Body Swapping and Horror Gore
While watching Freaky, the new horror from the guy who brought us the Happy Death Day movies, the lyrics to a Smashing Pumpkins song kept running through my head. You know, the one that goes "the killer in me is the killer in you?" That’s most likely because in Freaky, the bodies of a teenage girl and her killer are inexplicably swapped, leaving the young girl wandering the halls of her high school inside the body of a serial killer.
Freaky borrows from a relatively long list of films that feature body-swapping premises including, among others, the two Freaky Fridays (one in the 70s with Barbara Harris and Jodie Foster, another in 2003 with Lindsay Lohan and Jamie Lee Curtis), Jack Black’s Jumanji films and Tom Hanks’ Big. Most of those films were straight-up comedies, however, director/co-writer Christopher Landon and co-writer Michael Kennedy set out to turn the premise on its head by blending the body-swap concept with elements of pitch-black comedy, paranormal happenings, and bloody slasher horror.
While the filmmakers must be given credit for thinking outside the traditional horror box – so many these days don’t, there are far too many things the team didn’t get right. As a result, this twisted take on the body-swap sub-genre, despite its high body count, fails to satisfy the bloodthirsty appetite of horror hounds looking for something new and refreshing. And neither is it quite funny enough to uphold the film’s pledge of shooting for a funny mash-up of Freaky Friday and Friday the 13th.
The film opens with a segment that features two high school couples cuddling and smooching while recalling the urban legend of a killer who is rumored to have wreaked havoc on homecoming years prior with a murderous rampage through the school’s gym. Before the rumor is confirmed or denied, we are instantly reminded of the film’s R rating as the two couples meet their gruesome demise at the hands of the Blissfield Butcher (Vince Vaughn, Swingers). Can’t recall ever seeing that done with a wine bottle before!
Next, we meet 17-year-old high schooler Millie (Kathryn Newton, Blockers) who prefers to keep a low profile and splits most of her time between her two best friends, Nyla (Celeste O’Connor, Irreplaceable You) and Josh (Misha Osherovich, The Goldfinch), and her extra-curricular activities, one of which is donning a beaver mascot costume at the school’s football games. Millie is bullied by many of her peers, so there’s no hiding the fact of who will find themselves on the wrong end of the final girl spectrum.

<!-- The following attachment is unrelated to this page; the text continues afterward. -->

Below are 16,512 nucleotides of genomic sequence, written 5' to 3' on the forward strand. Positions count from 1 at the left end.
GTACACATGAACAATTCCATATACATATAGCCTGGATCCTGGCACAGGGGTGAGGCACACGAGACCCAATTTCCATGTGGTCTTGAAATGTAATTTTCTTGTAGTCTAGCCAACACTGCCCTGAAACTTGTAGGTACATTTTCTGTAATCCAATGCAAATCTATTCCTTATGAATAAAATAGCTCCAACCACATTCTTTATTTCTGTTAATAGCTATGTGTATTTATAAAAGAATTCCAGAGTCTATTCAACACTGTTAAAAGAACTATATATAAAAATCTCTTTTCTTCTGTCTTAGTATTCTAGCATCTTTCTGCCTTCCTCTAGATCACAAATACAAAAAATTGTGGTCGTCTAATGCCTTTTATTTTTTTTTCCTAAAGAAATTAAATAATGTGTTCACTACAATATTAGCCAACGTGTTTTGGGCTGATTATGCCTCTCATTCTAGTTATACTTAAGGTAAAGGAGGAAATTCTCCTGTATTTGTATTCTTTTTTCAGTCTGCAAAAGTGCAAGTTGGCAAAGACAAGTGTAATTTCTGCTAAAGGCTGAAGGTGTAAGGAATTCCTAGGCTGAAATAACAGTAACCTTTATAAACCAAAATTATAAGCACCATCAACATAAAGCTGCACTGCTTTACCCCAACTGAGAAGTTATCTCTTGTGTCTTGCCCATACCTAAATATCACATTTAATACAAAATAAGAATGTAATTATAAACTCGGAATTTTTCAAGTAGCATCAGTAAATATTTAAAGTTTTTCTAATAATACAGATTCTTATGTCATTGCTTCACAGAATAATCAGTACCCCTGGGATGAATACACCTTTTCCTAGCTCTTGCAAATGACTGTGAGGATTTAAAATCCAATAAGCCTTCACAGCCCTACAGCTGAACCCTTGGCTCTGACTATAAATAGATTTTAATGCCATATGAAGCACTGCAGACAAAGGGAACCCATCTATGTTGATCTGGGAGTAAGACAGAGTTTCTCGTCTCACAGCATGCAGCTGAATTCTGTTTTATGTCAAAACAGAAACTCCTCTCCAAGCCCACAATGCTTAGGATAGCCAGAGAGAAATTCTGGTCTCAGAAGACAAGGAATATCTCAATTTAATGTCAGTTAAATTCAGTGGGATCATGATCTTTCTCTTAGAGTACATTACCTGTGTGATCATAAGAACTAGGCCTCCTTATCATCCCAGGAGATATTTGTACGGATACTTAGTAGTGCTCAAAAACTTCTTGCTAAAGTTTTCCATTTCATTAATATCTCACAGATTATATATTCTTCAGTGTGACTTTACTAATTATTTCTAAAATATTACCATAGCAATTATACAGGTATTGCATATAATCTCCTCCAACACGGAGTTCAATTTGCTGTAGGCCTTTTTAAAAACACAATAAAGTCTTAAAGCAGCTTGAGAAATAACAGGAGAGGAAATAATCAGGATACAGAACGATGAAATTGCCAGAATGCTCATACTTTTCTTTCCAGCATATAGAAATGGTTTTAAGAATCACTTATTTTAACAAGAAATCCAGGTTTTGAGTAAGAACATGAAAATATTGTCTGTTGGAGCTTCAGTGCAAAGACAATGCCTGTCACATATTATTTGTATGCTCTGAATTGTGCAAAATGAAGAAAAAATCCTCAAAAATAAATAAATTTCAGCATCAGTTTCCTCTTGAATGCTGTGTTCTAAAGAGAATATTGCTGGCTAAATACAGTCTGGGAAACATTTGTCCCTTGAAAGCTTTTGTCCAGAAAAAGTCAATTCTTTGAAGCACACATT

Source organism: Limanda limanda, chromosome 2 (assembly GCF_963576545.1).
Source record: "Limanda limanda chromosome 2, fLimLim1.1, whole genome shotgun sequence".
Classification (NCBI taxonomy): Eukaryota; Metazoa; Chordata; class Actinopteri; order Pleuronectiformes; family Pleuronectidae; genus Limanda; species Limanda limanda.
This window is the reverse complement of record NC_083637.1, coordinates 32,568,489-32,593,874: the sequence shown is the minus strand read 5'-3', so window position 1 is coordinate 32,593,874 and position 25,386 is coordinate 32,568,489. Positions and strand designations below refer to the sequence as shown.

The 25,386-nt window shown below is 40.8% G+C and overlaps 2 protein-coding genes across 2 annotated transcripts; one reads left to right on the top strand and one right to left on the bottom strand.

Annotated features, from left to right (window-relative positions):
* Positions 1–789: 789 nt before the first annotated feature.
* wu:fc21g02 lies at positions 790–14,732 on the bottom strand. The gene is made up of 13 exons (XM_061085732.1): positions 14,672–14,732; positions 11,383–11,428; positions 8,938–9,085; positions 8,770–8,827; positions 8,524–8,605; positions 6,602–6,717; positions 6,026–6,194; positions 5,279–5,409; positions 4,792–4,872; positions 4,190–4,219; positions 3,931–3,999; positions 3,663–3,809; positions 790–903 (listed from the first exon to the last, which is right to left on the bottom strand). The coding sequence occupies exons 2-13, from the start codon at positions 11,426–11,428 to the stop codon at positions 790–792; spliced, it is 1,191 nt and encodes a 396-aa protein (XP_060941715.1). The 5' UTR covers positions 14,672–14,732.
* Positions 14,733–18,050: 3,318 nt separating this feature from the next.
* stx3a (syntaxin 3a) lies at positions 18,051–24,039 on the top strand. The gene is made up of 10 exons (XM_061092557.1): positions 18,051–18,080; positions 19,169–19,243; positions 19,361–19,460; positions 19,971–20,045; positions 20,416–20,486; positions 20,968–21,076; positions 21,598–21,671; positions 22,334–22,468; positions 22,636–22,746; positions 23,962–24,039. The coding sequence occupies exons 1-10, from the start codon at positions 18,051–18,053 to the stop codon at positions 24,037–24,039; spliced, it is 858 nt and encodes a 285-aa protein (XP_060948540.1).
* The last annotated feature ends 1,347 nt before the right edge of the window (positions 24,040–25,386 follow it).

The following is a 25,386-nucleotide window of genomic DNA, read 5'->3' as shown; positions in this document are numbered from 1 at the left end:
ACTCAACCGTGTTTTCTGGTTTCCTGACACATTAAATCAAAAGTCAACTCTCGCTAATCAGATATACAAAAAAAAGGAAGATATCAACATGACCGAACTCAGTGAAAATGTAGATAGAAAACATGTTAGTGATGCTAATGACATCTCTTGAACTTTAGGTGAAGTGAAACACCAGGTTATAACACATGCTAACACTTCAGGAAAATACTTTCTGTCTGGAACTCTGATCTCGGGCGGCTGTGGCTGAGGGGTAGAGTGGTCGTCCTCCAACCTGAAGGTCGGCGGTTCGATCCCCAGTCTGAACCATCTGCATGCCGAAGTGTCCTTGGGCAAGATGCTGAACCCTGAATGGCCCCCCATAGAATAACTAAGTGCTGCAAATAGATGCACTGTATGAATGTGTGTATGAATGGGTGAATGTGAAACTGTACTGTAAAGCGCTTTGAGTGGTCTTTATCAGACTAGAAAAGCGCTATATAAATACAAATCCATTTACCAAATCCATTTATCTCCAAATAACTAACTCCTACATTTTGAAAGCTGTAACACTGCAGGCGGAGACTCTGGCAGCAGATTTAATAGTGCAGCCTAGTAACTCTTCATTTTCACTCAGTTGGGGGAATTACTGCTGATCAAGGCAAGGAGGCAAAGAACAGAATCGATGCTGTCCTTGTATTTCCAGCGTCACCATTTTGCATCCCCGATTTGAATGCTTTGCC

Following the school’s homecoming football game, Millie is abandoned by Nyla and Josh while waiting for a ride from her mother who is passed out drunk at home. And, as Millie waits, who shows up but the Blissfield Butcher, with his misshapen hockey mask and a dagger that carries a curse from a previous murder – don’t ask. Anyway, rather than killing Millie, the attempt only initiates a body swap with The Butcher taking over Millie’s body and Millie waking up inside the Butcher’s. Sing it with me, “the killer in me is the killer in you?”
The film then becomes a madcap race against the clock as Millie has just 24 hours to reverse the curse lest she become permanently trapped inside the body of a middle-aged maniac forever.
Despite its unique premise which has never been done before, Freaky fails on too many other levels to become the landmark of horror it sets out to be. First, despite her solid performance, Newton’s Millie is way too under-developed to get our love and attention. Sure, she’s somewhat of an outcast at school, bullied by her peers - something we can all relate to. But she’s also portrayed as the ugly duckling outcast, which, even when dressed down quite considerably, fails to hide her movie star beauty. And no, giving her a black bff and a gay male friend doesn’t play up her outcast persona, nor does it raise the film’s standing in the new “woke” Hollywood. It just makes you look desperate.
Secondly, the jokes that are born from a middle-aged man taking over the body of a young girl, and vice versa, are neither smart nor clever. They really don’t even classify as juvenile humor. There’s the requisite sequence of the Butcher clutching his new breasts in sheer delight, and naturally, Millie is fascinated by her newfound way of using the bathroom. But that’s about as smart as it gets.
The film is best when it’s patrolling the high school halls where the real terror exists. That of bullying peers and an intimidating wood shop teacher. Now that’s true horror! Even though there’s a significant degree of revenge getting, it’s too little too late to elevate this thing into a deeper story about a young woman finding her inner strength and power. It’s just doesn’t go second-level deep.
Freaky gives us plenty of blood-splattering gore – remember the woodworking shop mentioned above? – and the requisite number of jump scares to tick enough boxes to truly deserve its R rating. But ultimately, the gag grows old about halfway in, and despite his hulking 6’5” frame, Vaughn is never convincing as the killer, nor is he particularly funny as a teenage girl. Perhaps it will do in a pandemic where the theater fare is sparse and the competition for fresh air virtually eliminated. Other than that, you might do better letting Billy Corgin and company tell you about the horrors of generational abuse and bullying in their Disarm video.
(Released by Blumhouse and rated “R” for strong bloody horror violence sexual content, and language throughout.
Review also posted at www.franksreelreviews.com.